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crc 32 generator basepaper

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crc 32 generator basepaper

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A Novel Approach for Parallel CRC generation for high speed application

Hitesh H. Mathukiya

Electronics and communication Department, Sarvajanik College of Engineering and Technology, Surat, India hitesh.mathukiya@gmail.com

Abstract High speed data transmission is the current scenario in networking environment. Cyclic redundancy check (CRC) is essential method for detecting error when the data is transmitted. With challenging the speed of transmitting data, to synchronize with speed, its necessary to increase speed of CRC generation. Starting from the serial architecture identified a recursive formula from which parallel design is derived. This paper presents 64 bits parallel CRC architecture based on F matrix with order of generator polynomial is 32. Proposed design is hardware efficient and required 50% less cycles to generate CRC with same order of generator polynomial. The whole design is functionally verified using Xilinx ISE Simulator. Keywords- Cyclic Redundancy Check, Parallel CRC calculation, Linear Feedback Shift Register, LFSR, F matrix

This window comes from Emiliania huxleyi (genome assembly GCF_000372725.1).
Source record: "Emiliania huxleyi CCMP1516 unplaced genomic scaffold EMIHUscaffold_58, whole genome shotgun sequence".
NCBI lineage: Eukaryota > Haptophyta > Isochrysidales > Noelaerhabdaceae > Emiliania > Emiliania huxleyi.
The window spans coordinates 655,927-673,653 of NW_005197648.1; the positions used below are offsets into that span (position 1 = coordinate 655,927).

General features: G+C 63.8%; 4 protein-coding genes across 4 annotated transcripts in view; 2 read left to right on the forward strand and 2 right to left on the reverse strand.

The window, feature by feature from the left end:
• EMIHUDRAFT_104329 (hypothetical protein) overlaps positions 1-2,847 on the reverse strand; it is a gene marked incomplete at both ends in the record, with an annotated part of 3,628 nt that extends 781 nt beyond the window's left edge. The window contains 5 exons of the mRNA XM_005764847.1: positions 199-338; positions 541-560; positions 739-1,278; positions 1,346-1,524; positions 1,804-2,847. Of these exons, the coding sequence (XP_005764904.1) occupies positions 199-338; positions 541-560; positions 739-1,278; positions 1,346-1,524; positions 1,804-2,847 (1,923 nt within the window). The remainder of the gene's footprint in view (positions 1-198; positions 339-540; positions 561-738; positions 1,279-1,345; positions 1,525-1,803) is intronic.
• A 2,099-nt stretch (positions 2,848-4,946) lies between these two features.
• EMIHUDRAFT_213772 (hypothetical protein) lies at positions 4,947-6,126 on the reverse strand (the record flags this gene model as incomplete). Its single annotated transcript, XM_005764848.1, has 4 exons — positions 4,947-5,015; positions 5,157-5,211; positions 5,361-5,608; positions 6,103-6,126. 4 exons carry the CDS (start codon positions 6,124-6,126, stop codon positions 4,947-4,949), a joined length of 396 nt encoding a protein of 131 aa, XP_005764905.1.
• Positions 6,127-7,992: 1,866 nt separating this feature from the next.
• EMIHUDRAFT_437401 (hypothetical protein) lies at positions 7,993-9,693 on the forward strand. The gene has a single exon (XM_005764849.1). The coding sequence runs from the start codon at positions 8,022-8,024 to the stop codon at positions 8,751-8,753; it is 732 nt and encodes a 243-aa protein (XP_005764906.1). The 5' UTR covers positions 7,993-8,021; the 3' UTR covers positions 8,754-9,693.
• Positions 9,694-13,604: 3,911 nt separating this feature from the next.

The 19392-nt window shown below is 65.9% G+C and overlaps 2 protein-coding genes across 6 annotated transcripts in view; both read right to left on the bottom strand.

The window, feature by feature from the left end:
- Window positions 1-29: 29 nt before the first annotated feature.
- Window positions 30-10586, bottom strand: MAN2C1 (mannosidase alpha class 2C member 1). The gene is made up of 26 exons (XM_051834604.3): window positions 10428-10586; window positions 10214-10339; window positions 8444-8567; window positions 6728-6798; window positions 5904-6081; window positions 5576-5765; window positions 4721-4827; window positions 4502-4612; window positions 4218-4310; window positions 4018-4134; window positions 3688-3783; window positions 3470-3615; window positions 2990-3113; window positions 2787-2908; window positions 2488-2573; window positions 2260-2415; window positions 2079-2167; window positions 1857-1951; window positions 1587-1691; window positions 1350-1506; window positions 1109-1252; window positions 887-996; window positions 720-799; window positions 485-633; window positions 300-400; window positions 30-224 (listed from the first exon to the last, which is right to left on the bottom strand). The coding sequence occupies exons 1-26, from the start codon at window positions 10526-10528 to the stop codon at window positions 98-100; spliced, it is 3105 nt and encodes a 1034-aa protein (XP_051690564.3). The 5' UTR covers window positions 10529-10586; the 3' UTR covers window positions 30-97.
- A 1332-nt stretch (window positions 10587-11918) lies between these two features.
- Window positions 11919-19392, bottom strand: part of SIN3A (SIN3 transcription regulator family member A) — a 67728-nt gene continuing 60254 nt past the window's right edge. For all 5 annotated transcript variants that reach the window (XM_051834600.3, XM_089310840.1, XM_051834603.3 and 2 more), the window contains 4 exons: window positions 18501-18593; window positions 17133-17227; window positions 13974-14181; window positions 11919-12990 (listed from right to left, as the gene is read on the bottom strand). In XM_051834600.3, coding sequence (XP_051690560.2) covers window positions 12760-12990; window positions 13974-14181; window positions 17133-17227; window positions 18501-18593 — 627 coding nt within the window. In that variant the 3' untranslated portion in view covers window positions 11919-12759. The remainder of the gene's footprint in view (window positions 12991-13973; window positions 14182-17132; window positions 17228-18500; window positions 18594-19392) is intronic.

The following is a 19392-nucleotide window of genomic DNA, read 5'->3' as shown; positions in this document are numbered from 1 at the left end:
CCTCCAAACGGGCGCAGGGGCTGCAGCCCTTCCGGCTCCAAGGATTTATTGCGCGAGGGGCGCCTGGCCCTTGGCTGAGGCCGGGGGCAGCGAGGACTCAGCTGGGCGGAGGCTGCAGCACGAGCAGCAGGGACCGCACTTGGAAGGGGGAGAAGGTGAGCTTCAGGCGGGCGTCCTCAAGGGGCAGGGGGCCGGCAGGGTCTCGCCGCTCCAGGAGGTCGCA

Naresh M. Patel

Electronics and communication Department, Sarvjanik College of Engineering and Technology, Surat, India naresh.patel@scet.ac.in architecture for 32 bits and 64 bits are described in section 3 and 4. Finally, simulation results are shown in section 5 and concluded in section 6. II. SERIAL CRC

Traditional method for generating serial CRC is based on linear feedback shift registers (LFSR). The main operation of LFSR for CRC calculations is nothing more than the binary divisions. Binary divisions generally can be performed by a sequence of shifts and subtractions. In modulo 2 arithmetic the addition and subtraction are equivalent to bitwise XORs (denoted by in this paper) and multiplication is equivalent to AND (denoted by in this paper). Figure 1 illustrates the basic architecture of LFSRs for serial CRC calculation.

I.

INTRODUCTION